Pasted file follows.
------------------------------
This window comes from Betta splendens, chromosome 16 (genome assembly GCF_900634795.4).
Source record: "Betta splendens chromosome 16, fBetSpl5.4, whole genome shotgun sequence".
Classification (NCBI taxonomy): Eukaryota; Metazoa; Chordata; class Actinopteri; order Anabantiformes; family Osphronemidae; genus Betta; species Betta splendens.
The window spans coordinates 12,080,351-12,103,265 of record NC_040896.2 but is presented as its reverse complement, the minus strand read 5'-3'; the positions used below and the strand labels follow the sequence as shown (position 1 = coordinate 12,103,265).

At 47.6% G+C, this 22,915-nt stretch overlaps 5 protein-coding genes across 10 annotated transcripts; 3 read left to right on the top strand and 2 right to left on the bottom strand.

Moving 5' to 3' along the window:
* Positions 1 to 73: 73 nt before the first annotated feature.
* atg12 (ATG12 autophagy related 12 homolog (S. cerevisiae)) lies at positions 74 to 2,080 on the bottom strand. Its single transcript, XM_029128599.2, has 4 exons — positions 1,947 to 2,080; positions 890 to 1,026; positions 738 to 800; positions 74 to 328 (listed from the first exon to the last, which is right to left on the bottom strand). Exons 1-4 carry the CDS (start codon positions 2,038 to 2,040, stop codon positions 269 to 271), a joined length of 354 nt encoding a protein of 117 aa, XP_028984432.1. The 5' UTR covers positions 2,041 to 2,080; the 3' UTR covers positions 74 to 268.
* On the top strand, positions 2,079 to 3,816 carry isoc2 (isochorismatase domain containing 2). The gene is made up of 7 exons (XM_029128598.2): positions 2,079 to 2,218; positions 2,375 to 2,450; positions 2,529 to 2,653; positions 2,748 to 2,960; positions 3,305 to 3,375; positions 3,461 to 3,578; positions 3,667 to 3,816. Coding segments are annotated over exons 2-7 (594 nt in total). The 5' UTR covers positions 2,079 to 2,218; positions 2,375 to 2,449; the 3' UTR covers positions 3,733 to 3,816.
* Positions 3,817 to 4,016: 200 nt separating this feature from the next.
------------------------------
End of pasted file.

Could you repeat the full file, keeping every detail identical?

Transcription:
This window comes from Betta splendens, chromosome 16 (genome assembly GCF_900634795.4).
Source record: "Betta splendens chromosome 16, fBetSpl5.4, whole genome shotgun sequence".
Classification (NCBI taxonomy): Eukaryota; Metazoa; Chordata; class Actinopteri; order Anabantiformes; family Osphronemidae; genus Betta; species Betta splendens.
The window spans coordinates 12,080,351-12,103,265 of record NC_040896.2 but is presented as its reverse complement, the minus strand read 5'-3'; the positions used below and the strand labels follow the sequence as shown (position 1 = coordinate 12,103,265).

At 47.6% G+C, this 22,915-nt stretch overlaps 5 protein-coding genes across 10 annotated transcripts; 3 read left to right on the top strand and 2 right to left on the bottom strand.

Moving 5' to 3' along the window:
* Positions 1 to 73: 73 nt before the first annotated feature.
* atg12 (ATG12 autophagy related 12 homolog (S. cerevisiae)) lies at positions 74 to 2,080 on the bottom strand. Its single transcript, XM_029128599.2, has 4 exons — positions 1,947 to 2,080; positions 890 to 1,026; positions 738 to 800; positions 74 to 328 (listed from the first exon to the last, which is right to left on the bottom strand). Exons 1-4 carry the CDS (start codon positions 2,038 to 2,040, stop codon positions 269 to 271), a joined length of 354 nt encoding a protein of 117 aa, XP_028984432.1. The 5' UTR covers positions 2,041 to 2,080; the 3' UTR covers positions 74 to 268.
* On the top strand, positions 2,079 to 3,816 carry isoc2 (isochorismatase domain containing 2). The gene is made up of 7 exons (XM_029128598.2): positions 2,079 to 2,218; positions 2,375 to 2,450; positions 2,529 to 2,653; positions 2,748 to 2,960; positions 3,305 to 3,375; positions 3,461 to 3,578; positions 3,667 to 3,816. Coding segments are annotated over exons 2-7 (594 nt in total). The 5' UTR covers positions 2,079 to 2,218; positions 2,375 to 2,449; the 3' UTR covers positions 3,733 to 3,816.
* Positions 3,817 to 4,016: 200 nt separating this feature from the next.